Lupin had a lot of misplaced guilt. He wasted a lot of time worrying about what could have happened instead of appreciating what did happen. He felt guilty because he was a werewolf even though that wasn't his fault and he couldn't have prevented it. He felt guilty that his friends cared about him so much that they did something illegal to help him. He felt guilty about falling in love with Tonks. He felt guilty about marrying Tonks. He felt guilty when Tonks found out she was pregnant. That was part of Lupin's tragedy - just as he started accepting that he could be happy and didn't have anything to feel guilty about, he was killed.
I agree with this. Much of this stems from his lyncathropy. Being shunned and discrimminated by most of the wizarding world, he began to see himself through their eyes, as a monster. I don't think he actually felt he was worthy to have friends, and a family-he probably felt he didn't deserve them. All tragic stories are sad, but Remus' story was worse because the moment he accepted that he was worthy of love, he lost his life.


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  #208  
Old July 16th, 2010, 3:46 pm
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Re: The Marauders: Group Character Analysis v.2

Keeping quiet about Sirius's animagi form? I don't recall any of this? I imagine that Dumbledore was well aware of Sirius's animagi form. I imagine that Dumbledore indeed took advantage of the fact that both James and Sirius (and Peter!) were animagi. After all they were part of the First Order. In fact that there's nothing in canon (to my knowledge) to say that either Sirius or James continued to be unregistered animagi after school. As far as I can recall Sirius just said that he changed into a dog and it was the changing into a dog that helped him escape. Perhaps it never occured to Dumbledore or the Ministry that turning into animal could stop the Dementors from performing their duty. Perhaps running an advert for a big black dog would have recieved too many false reports to be able to check out.

But it's been a while since I've read PoA so if anyone has specific quotes to prove that no one knew Sirius was animagus I'd be greatful.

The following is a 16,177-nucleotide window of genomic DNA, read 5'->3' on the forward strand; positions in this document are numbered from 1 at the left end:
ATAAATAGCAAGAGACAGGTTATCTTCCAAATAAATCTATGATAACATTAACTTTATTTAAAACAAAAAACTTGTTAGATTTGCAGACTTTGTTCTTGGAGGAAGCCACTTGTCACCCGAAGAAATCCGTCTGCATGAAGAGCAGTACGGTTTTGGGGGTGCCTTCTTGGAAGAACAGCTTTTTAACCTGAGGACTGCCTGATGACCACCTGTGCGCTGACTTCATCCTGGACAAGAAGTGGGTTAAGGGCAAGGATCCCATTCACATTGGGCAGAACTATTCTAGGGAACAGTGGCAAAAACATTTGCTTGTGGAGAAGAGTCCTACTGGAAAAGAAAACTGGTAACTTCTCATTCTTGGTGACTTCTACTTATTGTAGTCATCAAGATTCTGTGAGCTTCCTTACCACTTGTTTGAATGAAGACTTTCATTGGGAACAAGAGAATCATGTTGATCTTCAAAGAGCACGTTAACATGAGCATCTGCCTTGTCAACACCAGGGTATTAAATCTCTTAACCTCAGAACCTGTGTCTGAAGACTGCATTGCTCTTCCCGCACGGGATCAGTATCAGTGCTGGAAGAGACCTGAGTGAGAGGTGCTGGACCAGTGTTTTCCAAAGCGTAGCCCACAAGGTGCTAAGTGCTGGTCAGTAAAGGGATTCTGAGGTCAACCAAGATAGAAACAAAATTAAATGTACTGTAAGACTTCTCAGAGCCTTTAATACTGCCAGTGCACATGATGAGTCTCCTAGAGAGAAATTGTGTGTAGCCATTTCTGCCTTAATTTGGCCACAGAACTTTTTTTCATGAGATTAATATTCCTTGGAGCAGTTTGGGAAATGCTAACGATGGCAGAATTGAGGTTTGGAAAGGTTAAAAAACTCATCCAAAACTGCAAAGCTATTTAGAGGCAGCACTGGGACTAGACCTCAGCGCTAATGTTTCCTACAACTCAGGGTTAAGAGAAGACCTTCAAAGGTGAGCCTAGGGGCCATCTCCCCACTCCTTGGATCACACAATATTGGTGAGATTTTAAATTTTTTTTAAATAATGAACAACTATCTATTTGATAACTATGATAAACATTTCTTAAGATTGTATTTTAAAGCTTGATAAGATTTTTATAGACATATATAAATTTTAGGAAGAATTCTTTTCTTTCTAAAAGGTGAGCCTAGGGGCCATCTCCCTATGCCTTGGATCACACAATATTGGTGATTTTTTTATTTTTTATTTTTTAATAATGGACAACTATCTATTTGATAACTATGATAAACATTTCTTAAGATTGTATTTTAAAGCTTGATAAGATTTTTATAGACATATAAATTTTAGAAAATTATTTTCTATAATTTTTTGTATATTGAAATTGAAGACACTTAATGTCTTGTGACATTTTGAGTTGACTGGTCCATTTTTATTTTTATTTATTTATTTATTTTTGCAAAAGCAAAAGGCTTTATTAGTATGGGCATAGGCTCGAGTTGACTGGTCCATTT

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Old July 16th, 2010, 4:01 pm
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Re: The Marauders: Group Character Analysis v.2

Dumbledore did not know until the end of POA that the 3 had become animagi, when Sirius told him.

'Sirius told me all about how they all became animagi last night, said Dumbledore smiling. 'An extraordinary achievement - not least keeping it quiet from me.' - Owl Post - POA


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  #210  
Old July 16th, 2010, 4:38 pm
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Re: The Marauders: Group Character Analysis v.2

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Originally Posted by meesha1971 View Post
I don't fault Lupin's behavior in POA at all - I consider that misplaced guilt because, what Lupin knew, wasn't going to be of any help in figuring out how Sirius was getting inside the castle. Out of the seven tunnels Lupin knew about, there was only one that Sirius could have used to enter the castle - the one that led to Honeydukes. Sirius was not using that tunnel because he was safely on Hogwarts grounds and hiding in the forest. He would have had to face the dementors to go into Hogsmeade and there was no need for him to do that. Nor did he use his animagus form to get inside the castle - which is what they were trying to figure out. He was in human form both times and was seen. It was never revealed how Sirius was getting into the castle, but he wasn't doing it by any means that Lupin would have been aware of. We also know that Lupin was keeping an eye on things himself - particularly after he confiscated the Marauder's Map from Harry. Had there been any indication that Sirius was using the tunnel or his animagus form to get inside the castle, I have no doubt that Lupin would have reported it. Sirius was using his animagus form on the grounds, but the only thing that Lupin would have accomplished by telling anyone about Sirius being an animagus would have been to prevent the truth from being revealed and aiding the Ministry in administering the dementor's kiss to an innocent man. That would not be something to be proud of, IMO.
I think alerting Dumbledore to Sirius's being an animagi would've been the right thing to do in a situation like that. For quite some time, Lupin didn't know that Pettigrew had been the one to sell the Potters to Voldemort. He wouldn't have been being disloyal to an old friend, he would've been loyal to a new one (Harry). Although I'm glad such an event never occured, Lupin was wrong to let things progress that way; especially after Black got in the first time.


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  #211  
Old July 16th, 2010, 5:03 pm
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Re: The Marauders: Group Character Analysis v.2

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Originally Posted by The_Green_Woods View Post
'Sirius told me all about how they all became animagi last night, said Dumbledore smiling. 'An extraordinary achievement - not least keeping it quiet from me.' - Owl Post - POA
Thanks! I think we can say plot contrivance!


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Old July 16th, 2010, 6:24 pm
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Re: The Marauders: Group Character Analysis v.2

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I don't think he would have allowed them to become Animagi, IMO. There were a lot of risks, a Ministry inquiry, e.t.c.